Since I'm sure many people were scared yesterday, despite NASA's reassurances that the world is, in fact, in no danger of ending any time soon, today I'm going to talk about fear and how it relates to writing. Yeah, I know, so appropriate for the holidays, huh?
When you're starting a new novel, you're starting from scratch. Always. And that can feel like you're looking up at the longest flight of stairs in the world.
It feels like you're never going to make it to the top. But then, you start climbing (in this case, writing--or plotting) and you stare at your feet the entire time until you finally look up and you're already half way there!
But being halfway there doesn't always feel like a good thing. You're at the point of no return. It's either do or die. You have to convince yourself not to look down because if you do, you'll get intimidated by how far you've come. You don't want to be that far off the ground. You want to go back, retrace your steps, make it better. But you can't, because you're dangling. And you can't look up, either, because then you'll realize how much farther you still have to go. You're tired, you're scared, and you're kind of regretting your decision to do this.
Then, after a couple of scary slips and a few tears, you make it to the top.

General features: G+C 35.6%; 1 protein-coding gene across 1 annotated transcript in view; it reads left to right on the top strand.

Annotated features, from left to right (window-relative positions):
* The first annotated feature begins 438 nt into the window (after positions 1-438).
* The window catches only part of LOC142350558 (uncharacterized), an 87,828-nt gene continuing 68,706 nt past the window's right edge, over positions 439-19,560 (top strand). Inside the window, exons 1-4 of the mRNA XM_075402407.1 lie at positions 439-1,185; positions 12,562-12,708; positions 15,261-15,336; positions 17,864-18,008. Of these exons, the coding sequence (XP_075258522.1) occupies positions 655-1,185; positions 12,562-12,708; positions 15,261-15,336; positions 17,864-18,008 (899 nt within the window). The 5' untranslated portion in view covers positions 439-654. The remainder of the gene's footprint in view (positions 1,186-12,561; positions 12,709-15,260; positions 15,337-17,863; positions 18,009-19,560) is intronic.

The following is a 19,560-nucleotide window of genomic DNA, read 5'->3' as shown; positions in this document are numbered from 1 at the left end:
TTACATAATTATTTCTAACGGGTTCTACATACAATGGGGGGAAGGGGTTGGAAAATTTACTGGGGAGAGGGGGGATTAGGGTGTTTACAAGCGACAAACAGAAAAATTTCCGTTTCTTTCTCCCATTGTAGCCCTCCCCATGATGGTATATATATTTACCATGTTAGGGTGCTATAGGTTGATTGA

You're a god. You actually did it. You can do anything now. You look back at all you've accomplished--and it still scares you--but that fear is mixed with huge senses of pride and relief. You walk around, telling everyone you know, "I climbed a mountain!" ("I wrote a novel!")
And then you slip.
You fall all the way down to where you started. The mountain, or flight of stairs, is no longer a beautiful thing that you've accomplished, but just a big old jagged rock. You're bruised and battered, your confidence is shattered. How could you make the mistake of slipping? Now you have to start all over. You cry a bit. You cry a lot. You research better ways to climb the mountain. You look at all of the mishaps you made before and figure out how to avoid them this time around. You start climbing again, and the mountain isn't as bad as it was the first time. You know what to expect, you're even more determined, and you make it back to the top in no time.
Your climb still wasn't perfect, but it was better. You know you can do this now--it wasn't just luck the first time. You go back to the bottom and start climbing again, and again, and again until you're like freaking Spiderman.
Writing is a long, treachorous journey that no one but a writer can experience. All of this climbing, these accomplishments--they're all inside of your head. No one else notices but you. We writers are alone in our long battle with our manuscripts. Being alone and not knowing what you're doing is scary. Sometimes it can scare you out of doing it. Sometimes it can destroy you. But, if you start and you're stupid enough to fall in love with it, you'll get better over time. It's a long uphill battle and we don't have anyone behind us to catch us if we fall. We are alone, but we are strong. We can do this: we're writers. It's what we're made for.
Do you get scared when you're writing? What are the scariest parts of writing for you?